“So many I forgot. Once you cleared out, they was linin’ up.” She scowled then flipped her hand and smiled. “Nah, jus’ kiddin’, nobody special. Dickey Ray, he come round last week and brung my regular stuff. Then he stuck round for his usual payment.”

Kip slow tapped the console dash with his fist but kept a tight smile over his clenched teeth. It was Dickey Ray got him here in the first place—him sniffin’ round Jolene and gettin’ into her panties.

Most men knew to keep away from Kip and what was his. He walked around with a hunched swagger and a hard look, a tight-wound spring, set to strike whatever touched him: a hand, a word, any slighting glance or gesture. But Dickey Ray wanted a slice. Kip remembered the morning he got home early from work. Dickey Ray’s service van was parked out front. Sneaking in quiet-like, he heard Jolene in the back, groaning to the steady squeak of bedsprings. That sent him for the ball bat.

In the monitor image Jolene jutted and pooched her lips like she was blowing a trumpet. “Oooo, baby. What’d you expect I’d be crossin’ my legs and keep on missin’ you? I got my needs. Dickey Ray got his. He givin’ me discounts on all my stuff.”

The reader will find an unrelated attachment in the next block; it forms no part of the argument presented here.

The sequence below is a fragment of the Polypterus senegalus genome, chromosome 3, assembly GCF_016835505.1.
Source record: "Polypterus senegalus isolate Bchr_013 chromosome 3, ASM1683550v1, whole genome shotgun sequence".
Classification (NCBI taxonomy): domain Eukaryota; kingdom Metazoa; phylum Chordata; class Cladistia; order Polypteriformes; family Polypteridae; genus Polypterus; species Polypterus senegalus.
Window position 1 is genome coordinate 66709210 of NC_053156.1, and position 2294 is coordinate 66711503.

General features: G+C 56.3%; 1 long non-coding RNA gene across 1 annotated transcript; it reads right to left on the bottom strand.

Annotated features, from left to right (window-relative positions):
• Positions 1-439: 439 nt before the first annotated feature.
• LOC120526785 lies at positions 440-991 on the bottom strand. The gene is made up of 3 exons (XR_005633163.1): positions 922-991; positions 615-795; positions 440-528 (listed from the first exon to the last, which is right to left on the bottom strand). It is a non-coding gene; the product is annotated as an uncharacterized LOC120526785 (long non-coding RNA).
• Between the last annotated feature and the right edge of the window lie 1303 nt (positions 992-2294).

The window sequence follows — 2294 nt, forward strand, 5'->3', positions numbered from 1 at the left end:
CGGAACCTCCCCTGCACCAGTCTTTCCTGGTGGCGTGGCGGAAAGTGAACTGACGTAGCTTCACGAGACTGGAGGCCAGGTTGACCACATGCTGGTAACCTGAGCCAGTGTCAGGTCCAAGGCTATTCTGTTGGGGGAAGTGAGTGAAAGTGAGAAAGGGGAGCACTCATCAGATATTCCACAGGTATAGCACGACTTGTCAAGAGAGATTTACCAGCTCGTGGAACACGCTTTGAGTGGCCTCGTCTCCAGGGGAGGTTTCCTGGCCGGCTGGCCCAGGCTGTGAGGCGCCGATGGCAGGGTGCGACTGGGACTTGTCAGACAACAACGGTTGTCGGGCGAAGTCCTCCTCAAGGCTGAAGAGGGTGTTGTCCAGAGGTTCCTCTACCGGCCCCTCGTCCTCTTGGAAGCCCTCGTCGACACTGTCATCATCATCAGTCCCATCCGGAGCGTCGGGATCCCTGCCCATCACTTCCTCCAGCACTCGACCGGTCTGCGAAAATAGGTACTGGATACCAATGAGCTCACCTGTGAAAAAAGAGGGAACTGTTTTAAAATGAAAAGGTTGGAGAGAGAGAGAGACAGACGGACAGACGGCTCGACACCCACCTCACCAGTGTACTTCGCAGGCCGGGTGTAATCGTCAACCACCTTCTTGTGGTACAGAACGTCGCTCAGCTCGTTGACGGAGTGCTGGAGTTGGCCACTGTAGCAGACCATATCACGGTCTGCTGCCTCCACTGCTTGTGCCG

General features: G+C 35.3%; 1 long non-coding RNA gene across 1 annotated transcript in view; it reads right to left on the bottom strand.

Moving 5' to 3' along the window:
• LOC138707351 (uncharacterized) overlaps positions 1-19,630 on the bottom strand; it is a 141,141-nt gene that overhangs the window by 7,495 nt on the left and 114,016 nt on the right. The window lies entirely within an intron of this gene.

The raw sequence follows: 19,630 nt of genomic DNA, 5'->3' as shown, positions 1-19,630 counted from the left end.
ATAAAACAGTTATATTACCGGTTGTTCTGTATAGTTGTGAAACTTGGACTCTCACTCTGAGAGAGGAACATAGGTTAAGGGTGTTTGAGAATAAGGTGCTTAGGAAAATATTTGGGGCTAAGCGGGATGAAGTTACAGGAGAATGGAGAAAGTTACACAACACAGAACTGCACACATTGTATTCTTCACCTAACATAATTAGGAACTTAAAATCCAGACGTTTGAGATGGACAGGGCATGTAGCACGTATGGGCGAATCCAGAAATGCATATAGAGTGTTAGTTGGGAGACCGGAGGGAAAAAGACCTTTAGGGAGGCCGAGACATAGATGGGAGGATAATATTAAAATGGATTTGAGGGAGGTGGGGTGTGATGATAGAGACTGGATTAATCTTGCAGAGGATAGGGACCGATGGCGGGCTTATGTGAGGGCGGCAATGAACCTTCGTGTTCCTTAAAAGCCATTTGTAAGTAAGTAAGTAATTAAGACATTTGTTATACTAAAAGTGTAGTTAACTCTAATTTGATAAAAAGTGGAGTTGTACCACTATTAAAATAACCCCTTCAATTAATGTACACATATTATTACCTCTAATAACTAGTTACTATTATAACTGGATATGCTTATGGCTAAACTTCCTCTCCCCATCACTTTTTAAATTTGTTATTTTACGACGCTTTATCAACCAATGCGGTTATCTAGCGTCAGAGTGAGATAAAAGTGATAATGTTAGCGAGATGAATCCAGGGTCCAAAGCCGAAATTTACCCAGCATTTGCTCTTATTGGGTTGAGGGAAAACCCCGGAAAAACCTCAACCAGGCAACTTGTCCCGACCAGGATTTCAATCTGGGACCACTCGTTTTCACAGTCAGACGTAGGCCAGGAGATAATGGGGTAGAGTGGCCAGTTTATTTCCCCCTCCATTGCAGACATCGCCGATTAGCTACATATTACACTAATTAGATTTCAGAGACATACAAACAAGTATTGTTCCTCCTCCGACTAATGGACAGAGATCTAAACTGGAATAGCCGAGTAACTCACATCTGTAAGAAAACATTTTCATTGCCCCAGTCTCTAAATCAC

“Thanks for the Eroti-pops.” Kip punched disconnect. His tattoo caught his attention, a blue and red cobra sliding down his arm to a fanged face on his hand. Jolene said it looked like a sock puppet.

“FUCK.” Kip hammered the console. “FUCK, FUCK, FUCK. How’d I ever let that nasty bitch get to me?” He shook his head like a shiver.

“Oh, Commander,” the auto-service crooned, “something in our net requires your attention … No, it’s gone now. Sorry to disturb you.”

Happy for the distraction, Kip opened the stats window. One of the trawl net tethers reported uneven stress, but the problem had apparently self-corrected. He magnified that area of the net and rechecked the tethers.